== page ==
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Poznań, Poland - Morasko Kampus, room: 2.100
No One is a Prophet in their Own Land: Josef Masopust and the Strange Trajectory of Czechoslovak Military Football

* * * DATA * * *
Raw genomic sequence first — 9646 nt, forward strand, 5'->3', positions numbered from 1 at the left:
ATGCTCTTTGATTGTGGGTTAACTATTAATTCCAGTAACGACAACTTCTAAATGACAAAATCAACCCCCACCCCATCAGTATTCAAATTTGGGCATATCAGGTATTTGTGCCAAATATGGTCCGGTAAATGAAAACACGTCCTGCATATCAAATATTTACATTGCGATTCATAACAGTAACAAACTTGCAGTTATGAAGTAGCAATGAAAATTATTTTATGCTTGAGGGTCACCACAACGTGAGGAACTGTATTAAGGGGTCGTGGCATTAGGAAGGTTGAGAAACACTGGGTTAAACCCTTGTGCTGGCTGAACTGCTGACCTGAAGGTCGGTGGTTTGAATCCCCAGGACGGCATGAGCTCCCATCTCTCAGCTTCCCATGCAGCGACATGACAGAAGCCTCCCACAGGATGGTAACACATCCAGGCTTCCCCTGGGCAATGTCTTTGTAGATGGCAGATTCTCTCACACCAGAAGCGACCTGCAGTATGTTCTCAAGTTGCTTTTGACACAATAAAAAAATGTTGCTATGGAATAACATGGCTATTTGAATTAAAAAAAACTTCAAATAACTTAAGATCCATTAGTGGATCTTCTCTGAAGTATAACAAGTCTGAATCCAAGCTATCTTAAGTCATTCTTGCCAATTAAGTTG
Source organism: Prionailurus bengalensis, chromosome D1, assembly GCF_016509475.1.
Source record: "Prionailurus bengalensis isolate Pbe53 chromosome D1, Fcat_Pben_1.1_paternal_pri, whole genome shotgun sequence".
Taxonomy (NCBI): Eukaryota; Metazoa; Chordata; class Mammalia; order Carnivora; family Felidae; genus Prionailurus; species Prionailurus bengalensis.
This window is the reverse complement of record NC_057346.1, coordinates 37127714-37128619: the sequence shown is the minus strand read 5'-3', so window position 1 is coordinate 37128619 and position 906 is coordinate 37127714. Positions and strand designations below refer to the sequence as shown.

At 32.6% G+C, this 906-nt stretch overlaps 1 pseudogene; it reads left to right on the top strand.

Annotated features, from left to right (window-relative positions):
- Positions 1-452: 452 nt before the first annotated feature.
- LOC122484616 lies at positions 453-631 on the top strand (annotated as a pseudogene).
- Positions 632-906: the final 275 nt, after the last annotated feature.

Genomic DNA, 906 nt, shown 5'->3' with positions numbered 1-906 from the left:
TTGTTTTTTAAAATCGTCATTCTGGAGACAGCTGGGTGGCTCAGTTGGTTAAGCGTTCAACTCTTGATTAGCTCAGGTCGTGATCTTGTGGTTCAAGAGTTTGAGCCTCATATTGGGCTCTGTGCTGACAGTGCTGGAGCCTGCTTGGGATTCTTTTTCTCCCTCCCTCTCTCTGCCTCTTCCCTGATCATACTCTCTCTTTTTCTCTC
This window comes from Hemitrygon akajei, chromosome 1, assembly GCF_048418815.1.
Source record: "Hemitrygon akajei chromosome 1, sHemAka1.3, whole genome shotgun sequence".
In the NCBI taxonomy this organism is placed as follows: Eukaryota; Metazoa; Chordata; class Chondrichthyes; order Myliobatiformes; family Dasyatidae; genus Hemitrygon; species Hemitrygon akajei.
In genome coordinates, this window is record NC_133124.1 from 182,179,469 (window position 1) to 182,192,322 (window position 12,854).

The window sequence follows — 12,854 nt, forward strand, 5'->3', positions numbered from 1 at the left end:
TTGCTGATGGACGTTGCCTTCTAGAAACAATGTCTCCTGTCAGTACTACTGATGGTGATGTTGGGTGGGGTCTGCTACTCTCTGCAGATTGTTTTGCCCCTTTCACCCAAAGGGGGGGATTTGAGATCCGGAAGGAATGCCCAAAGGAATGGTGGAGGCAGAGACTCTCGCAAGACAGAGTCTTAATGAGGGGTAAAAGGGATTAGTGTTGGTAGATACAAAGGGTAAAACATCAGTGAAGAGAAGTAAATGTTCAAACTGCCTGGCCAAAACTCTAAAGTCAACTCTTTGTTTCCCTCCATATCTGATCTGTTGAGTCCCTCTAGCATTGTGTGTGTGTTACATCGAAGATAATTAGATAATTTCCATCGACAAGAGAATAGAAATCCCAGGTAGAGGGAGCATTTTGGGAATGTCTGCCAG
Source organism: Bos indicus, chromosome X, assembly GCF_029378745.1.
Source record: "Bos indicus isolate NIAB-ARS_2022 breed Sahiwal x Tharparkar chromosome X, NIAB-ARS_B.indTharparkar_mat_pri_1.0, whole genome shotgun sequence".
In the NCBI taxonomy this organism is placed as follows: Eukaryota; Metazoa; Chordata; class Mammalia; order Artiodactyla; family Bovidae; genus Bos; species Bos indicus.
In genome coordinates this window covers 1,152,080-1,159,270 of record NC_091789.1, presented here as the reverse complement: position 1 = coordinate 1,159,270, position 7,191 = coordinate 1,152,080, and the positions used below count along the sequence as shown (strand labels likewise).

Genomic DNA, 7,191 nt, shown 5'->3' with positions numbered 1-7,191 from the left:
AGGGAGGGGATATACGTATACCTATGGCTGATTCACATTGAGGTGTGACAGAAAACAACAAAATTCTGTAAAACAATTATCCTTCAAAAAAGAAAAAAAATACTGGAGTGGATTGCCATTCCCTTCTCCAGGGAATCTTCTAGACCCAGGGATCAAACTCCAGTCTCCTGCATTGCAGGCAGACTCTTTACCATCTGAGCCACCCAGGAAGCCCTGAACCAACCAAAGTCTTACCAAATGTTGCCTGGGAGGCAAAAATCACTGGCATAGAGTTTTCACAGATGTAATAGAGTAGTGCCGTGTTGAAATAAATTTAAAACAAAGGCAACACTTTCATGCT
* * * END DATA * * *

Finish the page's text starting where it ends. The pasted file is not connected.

The foundation in the 1948 of an army football team, which later became famous as the Dukla Prague, was not only the first step to introduce the Soviet methods and style into the Czechoslovak sport, but also an attempt to reshape the allegiancies of Czechoslovak fans. It meant a step towards the further profesionalization of the Czech football as well. Dukla got a good fame in the early 1960's. Paradoxically it became more famous and respected abroad, above all in the capitalist countries, than at home. Even with four American Cups won consecutively and despite accounting for the nucleus of the successful Czechoslovak team in 1962, Dukla could'nt never overcome its bad fame of being "brass hat" and "cloned" team. The paper focuses on the attempt to institutionalize a new football identity that would serve the purposes of the Czechoslovak communist regime. Dealing with the successful but thorny career of Josef Masopust, (European Footballer of the Year in 1962), the paper will take an anthropological and biographical approach to demonstrate that even in the hottest moments of the Cold War, there could be a sympathy for a military football team from East in the West, and open hostility to it in an allegedly "totalitarian" country. The negative reactions towards Dukla, and Josef Masopust in particular, discussed even in the communist media, show how difficult it was for the regime to gain the hearts and minds of its population, and how far the regime was from becoming "totalitarian" or completely sovietized.